Hatcher Pass consists of 300,00 acres of managed land. This terrain is home to the Talkeetna mountain range. This area explores a variety of summer hiking, winter skiing options, and a lush history of gold mining. This mountain pass sits close to Palmer and Wasilla, so as to create easy accessibility for exploration.

Hatcher Pass acquired the name sake from the prospector and miner Robert Hatcher. The road to the pass, built in 1906, created access to the mining operations established to extract placer gold. Gold was no longer seen as a necessity once WWII was started, and the mine closed abruptly. This quick decision left way for a ghost town of abandoned machinery and buildings. Once the third-largest lode-gold producing district in Alaska, now the historic site of Independence Mine State Historical Park.

The Independence Mine State Park, has now restored the original mining buildings. A great place to find interpretive signage and feel what it was like to live in a gold mining town in the back country of Alaska. There are options to walk up to the park and enjoy free parking or to drive beyond the gates and pay admission. During peak summer months you can even catch a guided tour.

The former mining road is now creates access to scenic drives, trail heads to popular hikes, or entry to the back country of the Talkeetna mountain range. Many popular trails stem from Hatcher Pass such as The Gold Mint Trail and the Reed Lakes Trail. Both routes are hallmarks of Alaska’s natural scenery and terrain.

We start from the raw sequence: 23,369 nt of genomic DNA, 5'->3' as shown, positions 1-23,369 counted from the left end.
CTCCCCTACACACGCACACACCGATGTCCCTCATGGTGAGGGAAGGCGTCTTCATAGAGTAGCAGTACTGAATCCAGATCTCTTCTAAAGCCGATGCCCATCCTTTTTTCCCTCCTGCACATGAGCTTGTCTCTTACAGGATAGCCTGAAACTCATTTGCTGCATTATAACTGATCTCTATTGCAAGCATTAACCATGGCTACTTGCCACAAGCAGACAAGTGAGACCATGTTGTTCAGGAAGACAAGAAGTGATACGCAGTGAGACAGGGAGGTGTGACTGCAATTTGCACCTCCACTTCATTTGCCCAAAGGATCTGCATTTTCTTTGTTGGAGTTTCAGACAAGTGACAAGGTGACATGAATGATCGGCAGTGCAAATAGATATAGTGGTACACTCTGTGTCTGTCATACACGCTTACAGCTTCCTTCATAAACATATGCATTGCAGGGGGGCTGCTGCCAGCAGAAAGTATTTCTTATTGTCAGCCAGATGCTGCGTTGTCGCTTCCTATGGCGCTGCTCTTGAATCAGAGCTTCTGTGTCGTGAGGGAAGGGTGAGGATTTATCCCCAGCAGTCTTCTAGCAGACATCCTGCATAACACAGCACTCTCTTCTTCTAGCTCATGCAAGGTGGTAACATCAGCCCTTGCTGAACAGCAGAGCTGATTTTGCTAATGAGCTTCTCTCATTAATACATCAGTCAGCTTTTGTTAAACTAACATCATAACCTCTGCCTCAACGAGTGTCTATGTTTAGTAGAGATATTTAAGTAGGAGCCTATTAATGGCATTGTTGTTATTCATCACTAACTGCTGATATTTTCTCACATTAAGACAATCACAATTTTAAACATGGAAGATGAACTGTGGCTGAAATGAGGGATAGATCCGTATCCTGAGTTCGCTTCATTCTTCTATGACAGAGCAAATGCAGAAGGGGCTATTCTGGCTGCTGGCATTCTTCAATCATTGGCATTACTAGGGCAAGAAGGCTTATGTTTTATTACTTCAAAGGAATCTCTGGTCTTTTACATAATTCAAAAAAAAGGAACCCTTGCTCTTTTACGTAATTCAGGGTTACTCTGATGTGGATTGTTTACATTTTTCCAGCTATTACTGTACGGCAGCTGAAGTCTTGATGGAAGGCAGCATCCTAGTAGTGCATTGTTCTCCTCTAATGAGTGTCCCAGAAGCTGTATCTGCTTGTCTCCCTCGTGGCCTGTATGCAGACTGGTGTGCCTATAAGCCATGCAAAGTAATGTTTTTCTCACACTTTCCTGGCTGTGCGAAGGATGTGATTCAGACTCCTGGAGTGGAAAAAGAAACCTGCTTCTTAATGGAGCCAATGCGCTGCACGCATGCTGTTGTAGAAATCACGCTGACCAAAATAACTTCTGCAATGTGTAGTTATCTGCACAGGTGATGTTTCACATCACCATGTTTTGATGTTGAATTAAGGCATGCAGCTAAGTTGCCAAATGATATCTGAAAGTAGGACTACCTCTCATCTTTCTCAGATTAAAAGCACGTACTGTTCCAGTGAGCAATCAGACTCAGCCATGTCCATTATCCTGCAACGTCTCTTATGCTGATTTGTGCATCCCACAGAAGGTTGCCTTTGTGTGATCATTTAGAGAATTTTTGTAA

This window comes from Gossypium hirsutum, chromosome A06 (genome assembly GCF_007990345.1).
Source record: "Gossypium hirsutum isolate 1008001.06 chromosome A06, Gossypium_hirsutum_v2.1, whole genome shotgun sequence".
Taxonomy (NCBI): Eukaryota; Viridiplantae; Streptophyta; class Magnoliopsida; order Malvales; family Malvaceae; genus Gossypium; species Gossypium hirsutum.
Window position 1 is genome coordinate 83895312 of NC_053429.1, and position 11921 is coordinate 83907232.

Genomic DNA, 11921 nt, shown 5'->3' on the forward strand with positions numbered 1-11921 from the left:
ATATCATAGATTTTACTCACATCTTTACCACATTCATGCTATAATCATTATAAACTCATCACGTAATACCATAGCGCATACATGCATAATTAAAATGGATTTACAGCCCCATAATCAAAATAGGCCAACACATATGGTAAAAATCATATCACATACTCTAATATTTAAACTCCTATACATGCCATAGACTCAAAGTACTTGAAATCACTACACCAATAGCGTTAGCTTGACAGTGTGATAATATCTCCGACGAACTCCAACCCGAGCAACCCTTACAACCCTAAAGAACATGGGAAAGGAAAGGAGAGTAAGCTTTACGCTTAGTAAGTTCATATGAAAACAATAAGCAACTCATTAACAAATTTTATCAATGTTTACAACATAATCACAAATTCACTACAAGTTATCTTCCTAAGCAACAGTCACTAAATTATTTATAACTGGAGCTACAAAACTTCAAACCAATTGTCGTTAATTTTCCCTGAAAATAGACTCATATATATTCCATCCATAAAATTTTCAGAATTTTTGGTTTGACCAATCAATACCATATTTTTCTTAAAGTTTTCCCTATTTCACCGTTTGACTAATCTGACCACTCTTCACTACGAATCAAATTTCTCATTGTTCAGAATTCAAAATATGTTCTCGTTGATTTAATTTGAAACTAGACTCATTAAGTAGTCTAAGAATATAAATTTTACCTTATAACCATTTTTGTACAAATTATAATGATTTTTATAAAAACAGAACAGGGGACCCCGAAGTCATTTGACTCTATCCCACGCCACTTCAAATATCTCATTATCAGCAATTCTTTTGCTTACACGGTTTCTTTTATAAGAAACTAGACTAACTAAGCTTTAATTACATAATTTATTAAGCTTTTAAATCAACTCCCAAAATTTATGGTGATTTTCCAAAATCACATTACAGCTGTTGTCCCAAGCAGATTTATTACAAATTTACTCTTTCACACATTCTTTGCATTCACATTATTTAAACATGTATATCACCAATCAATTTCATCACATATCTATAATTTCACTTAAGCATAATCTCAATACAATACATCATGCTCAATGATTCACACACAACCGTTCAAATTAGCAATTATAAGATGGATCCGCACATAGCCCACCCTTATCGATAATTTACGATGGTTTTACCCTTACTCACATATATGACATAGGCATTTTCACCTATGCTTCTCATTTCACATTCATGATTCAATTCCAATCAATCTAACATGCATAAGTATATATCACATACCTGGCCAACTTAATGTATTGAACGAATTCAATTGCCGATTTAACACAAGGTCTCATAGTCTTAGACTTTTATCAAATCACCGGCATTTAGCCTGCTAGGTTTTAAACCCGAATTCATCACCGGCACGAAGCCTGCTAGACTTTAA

Waterfalls cascade down giant faces of slick rock and cushion plants carpet the terrain. During the summer months you can catch paragliders and hang gliders riding the warm thermal air from tall peaks. If you are willing to explore the less traveled path you can find valley glaciers seated beneath jagged peaks.

This area is great for fall berry picking,  but always be bear aware! The weather in the pass can change quickly and you can expect alpine thunderstorms accompanied by torrential downpours of rain in the afternoons. Make sure to have plenty of food and water and know what gear to wear. Alert someone to your location and expected departure time whenever exploring the pass.

Hatcher Pass has some rock climbing sections that are good for traditional climbing or sport depending on experience level. There is also accessibility to glaciers that sit beyond the beaten path, on the route of the snow huts that are operated by the Mountaineering Club of Alaska. Make sure to check out their page for etiquette and community standards if you wish to explore their creations of conservation.

Enjoy full road accessibility in the summer and limited accessibility in the winter. Whether it is winter or summer, there is something for everyone in the pass. This is an Alaskan gem with versatility in recreation options.

Some trail heads require state park fee entry ($5). The main road is accessible to low clearance and larger vehicles. Side dirt roads to certain trail heads will require high clearance and four wheel drive.